Even without In The Game or Topps, there will be plenty of hockey cards to chase this season as Upper Deck has a full slate planned - as many as 18-20 different sets. The 2005-06 Be a Player set from Upper Deck is already out, with nine more brands due out by the end of the calendar year: Victory, Power Play, Artifacts, ESPN, Upper Deck Series 1, Black Diamond, MVP, Trilogy and SPx. Possible returning brands for the first five months of 2006 include Upper Deck Series 2, SP Authentic, Rookie Update, Ultimate Collection, Ice, SP Game-Used, Classic Portraits and Honor Roll.

That's quite a lineup, but what's missing is the variety that In The Game or Topps could provide.

Even without an NHLPA license to produce cards of current players last season, In The Game produced some memorable sets, including Heroes & Prospects (featuring widely-pursued cards of 2005 No. 1 overall draft pick Sidney Crosby), NHL Franchises and Ultimate Memorabilia. It would be a shame if the NHL's new collective bargaining agreement prevented a return of those brands.

It would also be a loss for the hobby if the In The Game-Action set introduced in 2003-04 did not return. That massive 600-card set offered 20 cards per team (plus additional rookie redemption cards), giving true hockey fans a chance to collect cards of many players that didn't appear in other sets.

Topps, along with former Canadian-based manufacturer O-Pee-Chee, has a hockey card history that dates back more than half a century, so it would certainly represent another major loss to the hobby if the granddaddy of the card companies did not get a new license.

Personally, I'd be happy to see the total number of hockey card sets produced each year get drastically slashed. But I'd much rather see that done by limiting each of three companies to five brands each, rather than see Upper Deck parade out a series of 18 or more sets with little consideration given to each brand's uniqueness.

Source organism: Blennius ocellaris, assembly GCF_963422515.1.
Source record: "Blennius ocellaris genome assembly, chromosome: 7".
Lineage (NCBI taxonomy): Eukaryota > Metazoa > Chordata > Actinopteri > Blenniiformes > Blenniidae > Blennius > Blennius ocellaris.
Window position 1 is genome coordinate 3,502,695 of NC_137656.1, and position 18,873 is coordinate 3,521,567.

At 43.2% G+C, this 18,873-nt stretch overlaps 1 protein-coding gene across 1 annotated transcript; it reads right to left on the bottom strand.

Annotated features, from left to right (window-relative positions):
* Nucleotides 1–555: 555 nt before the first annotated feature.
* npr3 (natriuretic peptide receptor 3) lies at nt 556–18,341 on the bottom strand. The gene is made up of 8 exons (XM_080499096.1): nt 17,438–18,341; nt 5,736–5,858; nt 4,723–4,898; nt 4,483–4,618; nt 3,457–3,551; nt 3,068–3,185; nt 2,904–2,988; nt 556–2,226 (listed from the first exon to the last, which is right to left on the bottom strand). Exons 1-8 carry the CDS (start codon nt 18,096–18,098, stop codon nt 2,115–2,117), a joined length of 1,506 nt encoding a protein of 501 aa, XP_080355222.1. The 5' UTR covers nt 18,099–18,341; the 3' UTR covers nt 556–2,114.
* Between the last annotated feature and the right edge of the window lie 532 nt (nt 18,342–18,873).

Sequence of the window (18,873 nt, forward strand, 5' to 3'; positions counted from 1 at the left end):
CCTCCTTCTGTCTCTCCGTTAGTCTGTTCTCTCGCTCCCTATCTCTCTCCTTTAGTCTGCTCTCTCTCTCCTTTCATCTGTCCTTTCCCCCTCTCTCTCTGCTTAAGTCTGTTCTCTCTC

Topps offering special hobby-shop set: As part of its season-long celebration of its 50th consecutive pro football card set, Topps has announced that it is designating Sept. 10-11 (the NFL's opening weekend) as "Turn Back the Clock" Weekend.

On those two days, fans and collectors can go to their local "Home Team Advantage" hobby shop and purchase a special pack of Topps 50th Anniversary Football cards for just a nickel (the same price for a pack of football cards in 1956 - Topps' first year producing NFL cards).

The 5-cent pack will include the first five cards of a 22-card set, with each card styled after the 1956 Topps design. The first five featured players will be Joe Namath, Joe Montana, John Elway, Brett Favre and Peyton Manning.

Every week following "Turn Back the Clock" weekend, the same hobby shop will have one new 50th Anniversary football card from the special 22-card set. The only way to get the card is to purchase a pack of any 2005 Topps football product.

To find the nearest HTA hobby shop, call 1-888-GO-TOPPS or log onto www.topps.com and use the HTA store locator.

About the author
Paul Angilly is a sports reporter for The Bristol Press in Connecticut, and has been collecting sports cards and memorabilia for 30 years. He is not a dealer, nor does he make a profit from buying and selling cards. His weekly sports card and memorabilia collecting column appears each week in The Bristol Press and several other daily newspapers in Connecticut.